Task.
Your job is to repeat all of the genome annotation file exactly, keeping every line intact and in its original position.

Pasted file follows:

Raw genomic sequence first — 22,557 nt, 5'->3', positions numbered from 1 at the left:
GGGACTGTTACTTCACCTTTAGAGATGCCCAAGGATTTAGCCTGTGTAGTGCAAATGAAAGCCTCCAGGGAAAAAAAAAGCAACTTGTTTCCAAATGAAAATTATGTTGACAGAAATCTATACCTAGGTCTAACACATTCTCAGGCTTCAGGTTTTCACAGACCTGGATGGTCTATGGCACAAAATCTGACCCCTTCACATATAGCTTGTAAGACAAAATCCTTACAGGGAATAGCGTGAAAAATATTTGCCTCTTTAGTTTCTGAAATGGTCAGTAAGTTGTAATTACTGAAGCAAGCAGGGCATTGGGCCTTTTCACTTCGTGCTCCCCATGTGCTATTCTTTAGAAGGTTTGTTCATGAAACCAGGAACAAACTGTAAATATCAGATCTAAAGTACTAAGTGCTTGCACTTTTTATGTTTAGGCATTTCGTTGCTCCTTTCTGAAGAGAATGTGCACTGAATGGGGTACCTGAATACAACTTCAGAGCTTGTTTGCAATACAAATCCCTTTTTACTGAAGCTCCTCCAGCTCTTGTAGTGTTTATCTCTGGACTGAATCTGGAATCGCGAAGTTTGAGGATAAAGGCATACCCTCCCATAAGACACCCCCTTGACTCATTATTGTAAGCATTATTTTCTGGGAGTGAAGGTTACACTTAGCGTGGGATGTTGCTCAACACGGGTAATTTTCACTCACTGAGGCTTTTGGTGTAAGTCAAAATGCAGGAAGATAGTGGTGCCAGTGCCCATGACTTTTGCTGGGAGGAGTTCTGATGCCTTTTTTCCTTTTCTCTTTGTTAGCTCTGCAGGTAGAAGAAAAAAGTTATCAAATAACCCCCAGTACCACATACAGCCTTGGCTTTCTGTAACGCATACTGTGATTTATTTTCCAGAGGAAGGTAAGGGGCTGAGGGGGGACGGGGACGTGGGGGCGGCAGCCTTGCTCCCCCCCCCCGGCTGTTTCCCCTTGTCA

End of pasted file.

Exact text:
Raw genomic sequence first — 22,557 nt, 5'->3', positions numbered from 1 at the left:
GGGACTGTTACTTCACCTTTAGAGATGCCCAAGGATTTAGCCTGTGTAGTGCAAATGAAAGCCTCCAGGGAAAAAAAAAGCAACTTGTTTCCAAATGAAAATTATGTTGACAGAAATCTATACCTAGGTCTAACACATTCTCAGGCTTCAGGTTTTCACAGACCTGGATGGTCTATGGCACAAAATCTGACCCCTTCACATATAGCTTGTAAGACAAAATCCTTACAGGGAATAGCGTGAAAAATATTTGCCTCTTTAGTTTCTGAAATGGTCAGTAAGTTGTAATTACTGAAGCAAGCAGGGCATTGGGCCTTTTCACTTCGTGCTCCCCATGTGCTATTCTTTAGAAGGTTTGTTCATGAAACCAGGAACAAACTGTAAATATCAGATCTAAAGTACTAAGTGCTTGCACTTTTTATGTTTAGGCATTTCGTTGCTCCTTTCTGAAGAGAATGTGCACTGAATGGGGTACCTGAATACAACTTCAGAGCTTGTTTGCAATACAAATCCCTTTTTACTGAAGCTCCTCCAGCTCTTGTAGTGTTTATCTCTGGACTGAATCTGGAATCGCGAAGTTTGAGGATAAAGGCATACCCTCCCATAAGACACCCCCTTGACTCATTATTGTAAGCATTATTTTCTGGGAGTGAAGGTTACACTTAGCGTGGGATGTTGCTCAACACGGGTAATTTTCACTCACTGAGGCTTTTGGTGTAAGTCAAAATGCAGGAAGATAGTGGTGCCAGTGCCCATGACTTTTGCTGGGAGGAGTTCTGATGCCTTTTTTCCTTTTCTCTTTGTTAGCTCTGCAGGTAGAAGAAAAAAGTTATCAAATAACCCCCAGTACCACATACAGCCTTGGCTTTCTGTAACGCATACTGTGATTTATTTTCCAGAGGAAGGTAAGGGGCTGAGGGGGGACGGGGACGTGGGGGCGGCAGCCTTGCTCCCCCCCCCCGGCTGTTTCCCCTTGTCA